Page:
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SPRI Review 2012: Education and Outreach

Education and Outreach

The Scott centenary provided the impetus for many schools which had not previously visited the Museum to do so. Numbers of school pupils participating in museum visits rose from 2500 in 2010-11 to 3800 in 2011-12. In addition, visits by students engaged in Further or Higher Education rose from 100 to 290 in the same period. Twilight at the Museum, held in February half-term, attracted record numbers, with well over 700 visitors exploring the displays by torchlight. The theme for 2012 was Arctic stories, with a storyteller and film shows to entertain the crowds. Poet Kaddy Benyon, who has been awarded an Arts Council England grant to prepare her new book on the theme of the Snow Queen, worked with museum staff on a series of very successful poetry workshops for children.

Academic staff and research students continued to contribute to Education and Outreach activities. Cool Club, initiated in 2011, made innovative, participatory presentations to primary-school age children on permafrost, atmospheric optics and bathymetry. Public lectures were given by Ian Willis (Who pulled the plug? Who or what is causing dramatic drainage of surface lakes on the Greenland ice sheet?) and Gareth Rees (Are trees invading the Arctic?), as part of the Science Festival, and an all-day outreach activity, ‘science on ice’, was run in the SPRI car park on the same day as the lectures. Here, children could learn about the behaviour of glaciers and how to measure them, how to move across sea ice, and how to measure trees. SPRI continued to develop partnerships with local schools, through the facilitation of a polar-themed ‘thinking skills’ programme and through the development of ‘Snow Lab’, a crowd-sourced project to measure snow cover across Cambridgeshire.

David Pearce and Chris Hill from BAS gave a public lecture on the Lake Ellsworth Mission and Liz Morris (SPRI), Clive Oppenheimer (Geography) and Simon Morley (BAS) took part in a panel discussion on Extreme Science and Scott’s British Antarctic Expedition. On 23 March, at an event organised in collaboration with the South Georgia Heritage Trust, BBC Producer Alistair Fothergill gave an illustrated lecture on the making of The Frozen Planet. Other outreach events included a performance of the love letters of Con and Kathleen Scott on 14 February, a reading of selected letters for Valentine’s Day, presented to a capacity audience by distinguished actors Angela Pleasence and Oliver Cotton.

On 17 January 2012, children from around the world were invited to make a flag for Pole Day, by downloading a Union Flag from the web site to colour in and return to us with a message to commemorate the achievement of Scott and the Polar Party. The resulting flags were planted in front of the Institute and made a wonderful display enjoyed by the many guests who visited during the centenary celebrations. On the following day, Jenny Coverack performed her one-woman play on the life of Kathleen Scott, A Father for My Son, to an audience of over 100, including a number of Scott’s descendants. The artistic events held at SPRI around the centenary concluded on 27 March 2012 with Last Words, an evening of poetry and songs inspired by Captain Scott’s last expedition, at which poet Kiran Millwood Hargrave read from her new collection, Last March, and guitarist and singer-songwriter Jake Wilson performed a song for each member of the Polar Party from his album, All’s Well.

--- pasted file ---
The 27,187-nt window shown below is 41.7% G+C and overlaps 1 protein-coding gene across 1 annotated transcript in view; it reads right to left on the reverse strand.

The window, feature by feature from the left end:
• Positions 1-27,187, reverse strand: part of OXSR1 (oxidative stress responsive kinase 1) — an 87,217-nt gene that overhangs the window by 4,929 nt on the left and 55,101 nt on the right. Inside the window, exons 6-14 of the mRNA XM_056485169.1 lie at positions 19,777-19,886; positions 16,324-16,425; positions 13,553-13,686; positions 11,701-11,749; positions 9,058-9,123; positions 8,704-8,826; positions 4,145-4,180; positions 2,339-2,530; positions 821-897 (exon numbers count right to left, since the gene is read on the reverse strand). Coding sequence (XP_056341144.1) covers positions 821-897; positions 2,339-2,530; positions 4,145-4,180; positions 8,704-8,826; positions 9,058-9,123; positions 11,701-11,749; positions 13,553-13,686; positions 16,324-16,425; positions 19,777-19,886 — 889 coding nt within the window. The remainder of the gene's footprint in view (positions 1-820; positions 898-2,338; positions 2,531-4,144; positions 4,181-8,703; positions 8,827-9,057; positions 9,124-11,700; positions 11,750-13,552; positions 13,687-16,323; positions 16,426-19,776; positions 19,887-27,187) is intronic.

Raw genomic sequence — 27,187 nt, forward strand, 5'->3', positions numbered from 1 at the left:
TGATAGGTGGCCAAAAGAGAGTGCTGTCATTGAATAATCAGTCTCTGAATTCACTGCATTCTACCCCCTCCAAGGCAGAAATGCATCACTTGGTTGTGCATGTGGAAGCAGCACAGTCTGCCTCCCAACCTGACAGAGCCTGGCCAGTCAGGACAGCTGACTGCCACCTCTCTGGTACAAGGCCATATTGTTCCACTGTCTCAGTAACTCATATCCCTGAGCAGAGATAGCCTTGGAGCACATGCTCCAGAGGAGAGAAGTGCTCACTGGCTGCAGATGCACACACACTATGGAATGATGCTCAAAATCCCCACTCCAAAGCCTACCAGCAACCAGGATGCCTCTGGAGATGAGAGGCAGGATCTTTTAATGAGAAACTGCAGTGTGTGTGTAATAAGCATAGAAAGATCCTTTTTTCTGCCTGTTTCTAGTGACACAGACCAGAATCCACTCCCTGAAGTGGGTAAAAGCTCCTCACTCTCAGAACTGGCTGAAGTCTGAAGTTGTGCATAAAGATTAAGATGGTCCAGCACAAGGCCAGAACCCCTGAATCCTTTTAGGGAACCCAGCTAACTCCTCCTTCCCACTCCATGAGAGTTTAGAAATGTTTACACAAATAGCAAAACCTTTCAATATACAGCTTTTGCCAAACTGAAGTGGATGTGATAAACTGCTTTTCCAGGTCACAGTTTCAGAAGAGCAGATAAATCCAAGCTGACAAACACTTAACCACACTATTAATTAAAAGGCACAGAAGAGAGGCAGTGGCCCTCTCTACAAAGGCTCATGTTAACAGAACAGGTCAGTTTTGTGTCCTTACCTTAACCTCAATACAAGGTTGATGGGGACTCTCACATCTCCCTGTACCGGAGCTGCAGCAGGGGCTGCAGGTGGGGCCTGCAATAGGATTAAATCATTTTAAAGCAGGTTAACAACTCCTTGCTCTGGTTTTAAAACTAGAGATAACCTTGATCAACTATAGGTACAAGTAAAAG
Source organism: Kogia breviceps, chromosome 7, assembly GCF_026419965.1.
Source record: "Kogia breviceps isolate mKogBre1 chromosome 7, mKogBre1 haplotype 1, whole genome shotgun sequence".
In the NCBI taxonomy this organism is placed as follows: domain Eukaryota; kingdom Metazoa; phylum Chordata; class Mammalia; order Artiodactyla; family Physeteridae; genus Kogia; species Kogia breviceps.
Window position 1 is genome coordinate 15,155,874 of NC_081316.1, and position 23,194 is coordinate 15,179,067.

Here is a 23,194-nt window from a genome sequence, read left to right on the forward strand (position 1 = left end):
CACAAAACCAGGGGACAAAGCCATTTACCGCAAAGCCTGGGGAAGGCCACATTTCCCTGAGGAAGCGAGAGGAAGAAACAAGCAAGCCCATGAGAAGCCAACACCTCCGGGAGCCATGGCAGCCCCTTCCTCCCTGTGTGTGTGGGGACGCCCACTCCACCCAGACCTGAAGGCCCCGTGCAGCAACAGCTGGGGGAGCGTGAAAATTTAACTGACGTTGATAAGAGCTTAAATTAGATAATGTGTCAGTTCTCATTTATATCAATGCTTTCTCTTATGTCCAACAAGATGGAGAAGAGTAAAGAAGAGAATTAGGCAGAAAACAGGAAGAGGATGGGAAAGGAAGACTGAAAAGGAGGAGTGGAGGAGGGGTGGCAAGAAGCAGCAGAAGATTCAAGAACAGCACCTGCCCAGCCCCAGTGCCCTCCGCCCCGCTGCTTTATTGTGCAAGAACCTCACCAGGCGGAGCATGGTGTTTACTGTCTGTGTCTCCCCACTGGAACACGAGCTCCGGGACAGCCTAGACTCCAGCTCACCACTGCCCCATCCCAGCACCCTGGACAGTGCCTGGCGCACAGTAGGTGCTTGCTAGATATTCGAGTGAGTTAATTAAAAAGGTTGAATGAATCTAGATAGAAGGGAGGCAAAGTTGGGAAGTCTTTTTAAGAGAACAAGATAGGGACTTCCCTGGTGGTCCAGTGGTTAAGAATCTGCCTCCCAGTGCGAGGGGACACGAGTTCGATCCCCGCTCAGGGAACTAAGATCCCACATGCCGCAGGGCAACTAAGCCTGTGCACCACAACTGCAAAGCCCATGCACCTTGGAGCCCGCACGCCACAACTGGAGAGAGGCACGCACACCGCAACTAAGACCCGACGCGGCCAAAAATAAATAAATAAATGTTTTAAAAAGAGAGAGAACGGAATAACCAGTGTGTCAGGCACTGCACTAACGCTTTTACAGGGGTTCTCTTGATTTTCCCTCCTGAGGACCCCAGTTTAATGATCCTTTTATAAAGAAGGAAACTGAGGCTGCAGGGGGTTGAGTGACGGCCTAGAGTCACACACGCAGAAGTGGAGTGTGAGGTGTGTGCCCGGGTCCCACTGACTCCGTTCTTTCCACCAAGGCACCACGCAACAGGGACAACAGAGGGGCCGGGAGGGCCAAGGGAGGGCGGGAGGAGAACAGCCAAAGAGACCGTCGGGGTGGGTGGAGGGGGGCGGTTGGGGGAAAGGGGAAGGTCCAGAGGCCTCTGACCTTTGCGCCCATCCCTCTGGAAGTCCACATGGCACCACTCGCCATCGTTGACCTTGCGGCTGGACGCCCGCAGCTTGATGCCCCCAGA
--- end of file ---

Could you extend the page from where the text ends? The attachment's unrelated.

Festival of Ideas activities (24 Oct. to 4 Nov.) included visitor exploration of a trail of polar dreams and nightmares, developed by Dr Shane McCorristine in collaboration with museum staff, and creative activities based on the history of exploring, living and imagining the polar regions. Other Festival events at SPRI included an illustrated talk by Shane McCorristine on the paranormal and irrational aspects of polar exploration, and an extreme sci-fi social evening with a screening of The Thing (1982) and book readings by Dr John Ash. In November and December, the Museum staged The Legacy of Captain Scott, a cultural programme to accompany the special exhibition Robert Falcon Scott: A Century On. Musician Jake Wilson returned to talk and perform songs from his album All’s Well; the Polar Museum’s latest publication, The Last Letters was also launched at this event. Richard Pierce gave a reading from his new novel Dead Men, followed by a talk on using Scott’s last expedition in a fictional context. Dr Max Jones (University of Manchester), talked on the development of Scott’s reputation after 1945 and composer Dr. John Biddulph gave the world premier of Terra Nova, a work inspired by Scott’s expedition, using acoustic, electronic and sampled sounds.

Beyond the Institute, SPRI collections staff worked in collaboration with the City of London Sinfonia (CLS) to create a landmark concert tour entitled Conquering the Antarctic. The tour, which received glowing reviews in the national press, took place in February and March and included five venues (Birmingham, Cambridge, Cardiff, Cheltenham and Cadogan Hall in London). Under conductor Stephen Layton, the concert retraced the steps of Captain Scott’s expedition to the South Pole in music, images and words. Excerpts from Vaughan Williams’ film score Scott of the Antarctic were interwoven with moving readings from Scott’s diary and Herbert Ponting’s expedition photographs. The programme included the premiere of Cecilia McDowall’s new piece 70 Degrees Below Zero, commissioned by SPRI and the CLS for the centenary, setting music to words by poet Seán Street. Both Cecilia and Seán worked in the archives and used Scott’s own letters as their inspiration.

Heather Lane